Our desalinization project, worth maybe sixty million dollars or so at that time, was a mere sideshow compared to size of the entire enterprise underway there, on the shore of the Arabian gulf.  Virtually every major construction company in the Western world was involved in this project in one way or another.  Even our own small project was challenging, and not especially because of the process, but because of its location, the logistics and expense involved in getting everything over there, the politics of dealing with the many entities involved, and of getting it built once these problems had been solved.  Dravo’s solution—a radical one—was to pre-assemble the entire plant in the United States, in large and complete sections.  And then to float them over to Saudi Arabia on huge oceangoing barges where they would be fitted together, pipe to pipe, wire to wire, steel beam to steel beam, making a complete plant with the least possible on-site labor, which is very expensive.

I had been sent to Saudi Arabia by the head of the project, the Brit who was later to become President of our company, because there was a fellow there, Peter Protopapa, a Greek who used to do scheduling for me, that had an Apple II microcomputer at the site.  I think it was Peter’s own computer.  He had developed a primitive cost control system using it, and a crude form of tracking equipment deliveries, which had quite impressed the Project Manager.  In such a remote area the normal systems that the company used were unavailable.  I was to see if I could help bring him a little more sophistication in programming, and to see if this sort of microcomputer system could actually be useful on job sites or was just a plaything.

I knew Peter was an interesting person, and smart; he had a degree in Chemical Engineering which he chose not to pursue professionally.  I remember that the nails of the small fingers of each of Peter’s hands protruded from his fingertips quite a long ways, the rest were trimmed normally.  When I had asked him about this affectation once he said it was a mark that meant that he was not a physical laborer, that he was one of the elite;  though Peter did not seem at all pretentious.  I knew him pretty well because when he had worked for me as a project planner I had attended his wedding, a rather grand Greek Orthodox affair in which the bride and groom ceremoniously circle many times around a sort of a freestanding altar before finally making their commitments.  It seemed, as they circled, as if they were still making up their minds about the marriage—one last chance so to speak.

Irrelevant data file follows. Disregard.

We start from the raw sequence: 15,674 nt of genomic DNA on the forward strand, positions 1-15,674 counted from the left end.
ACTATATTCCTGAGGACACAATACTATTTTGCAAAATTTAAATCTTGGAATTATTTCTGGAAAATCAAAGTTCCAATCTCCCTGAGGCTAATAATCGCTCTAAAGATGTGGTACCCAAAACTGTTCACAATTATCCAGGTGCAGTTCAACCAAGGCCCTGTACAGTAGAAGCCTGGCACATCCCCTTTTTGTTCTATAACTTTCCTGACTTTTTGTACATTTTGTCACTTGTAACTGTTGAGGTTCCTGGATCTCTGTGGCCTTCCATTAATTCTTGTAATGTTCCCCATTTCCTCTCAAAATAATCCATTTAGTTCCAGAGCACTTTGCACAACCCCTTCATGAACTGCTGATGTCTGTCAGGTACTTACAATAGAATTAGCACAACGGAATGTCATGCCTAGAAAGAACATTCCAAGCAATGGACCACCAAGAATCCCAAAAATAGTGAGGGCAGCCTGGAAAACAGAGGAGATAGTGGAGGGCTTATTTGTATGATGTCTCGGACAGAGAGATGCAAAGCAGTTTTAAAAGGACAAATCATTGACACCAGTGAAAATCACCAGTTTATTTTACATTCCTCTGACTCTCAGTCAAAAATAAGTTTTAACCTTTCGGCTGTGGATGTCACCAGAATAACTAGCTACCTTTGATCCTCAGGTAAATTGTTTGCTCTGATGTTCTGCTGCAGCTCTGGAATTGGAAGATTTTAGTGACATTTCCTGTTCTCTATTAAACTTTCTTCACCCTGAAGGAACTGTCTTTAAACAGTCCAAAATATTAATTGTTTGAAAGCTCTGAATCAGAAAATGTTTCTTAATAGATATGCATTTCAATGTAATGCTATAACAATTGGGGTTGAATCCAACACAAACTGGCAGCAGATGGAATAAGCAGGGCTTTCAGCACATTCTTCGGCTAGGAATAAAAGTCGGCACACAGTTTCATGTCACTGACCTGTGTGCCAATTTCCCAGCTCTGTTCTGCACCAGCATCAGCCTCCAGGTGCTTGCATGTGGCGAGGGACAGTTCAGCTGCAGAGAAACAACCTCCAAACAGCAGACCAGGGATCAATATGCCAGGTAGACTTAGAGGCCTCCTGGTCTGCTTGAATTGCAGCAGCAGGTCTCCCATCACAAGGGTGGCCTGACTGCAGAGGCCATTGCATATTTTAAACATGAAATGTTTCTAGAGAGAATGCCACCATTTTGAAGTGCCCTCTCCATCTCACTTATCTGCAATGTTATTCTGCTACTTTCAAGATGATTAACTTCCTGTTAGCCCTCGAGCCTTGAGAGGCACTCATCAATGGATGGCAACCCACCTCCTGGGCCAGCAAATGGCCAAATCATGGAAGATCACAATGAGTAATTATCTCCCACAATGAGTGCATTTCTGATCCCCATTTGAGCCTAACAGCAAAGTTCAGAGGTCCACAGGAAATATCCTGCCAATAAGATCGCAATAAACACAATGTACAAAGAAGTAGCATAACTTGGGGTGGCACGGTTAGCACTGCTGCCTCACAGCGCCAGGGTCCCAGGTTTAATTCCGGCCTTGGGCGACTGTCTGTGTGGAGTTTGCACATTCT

Greeks seem to enjoy circling.  I was once, at another time, in a Greek restaurant which I think was somewhere in Canada.  The 375px-Balaika,_Nordisk_familjebok.pngcustomers were mostly Greek, and they seemed impelled—with the aid of Ouzo—to dance.  The dancing was done by a dozen men or so forming a circle each connected to the other, not by holding hands—probably not manly—but by each pair holding one end of a handkerchief.  As the Balalaika played, the men circled rhythmically to the music and the undulating voice of the singer, and while doing so they managed to look very stern.  This surprised me; shouldn’t they at least smile?  They seemed to be having fun.  But apparently it is more serious than that.  These were, after all, Greek men, men whose ancestors taught the Romans much of what they knew about machismo.  But in an expansive spirit of brotherhood—I did not know any of them; they saw me watching—they waved me over, split their circle, and the two men now on each side of me each offered me one half of a handkerchief.  It was fun, and I tried to look appropriately solemn.

The appreciation of foreign places is, in some sense, an acquired taste.  Every new place is interesting, even Saudi Arabia, if only for its peculiarities.  At the hotel in Dhahran, where I stayed after just arriving from the Airport, a Sheraton as I recall, there were two dining rooms, one for families, the other for men.  When I say women, as distinct from women in families, that is misleading, since the notion of a single woman being out by herself, has yet to penetrate the cultural thinking of Saudi Arabia.  It is only that single men are not permitted in the family dining room.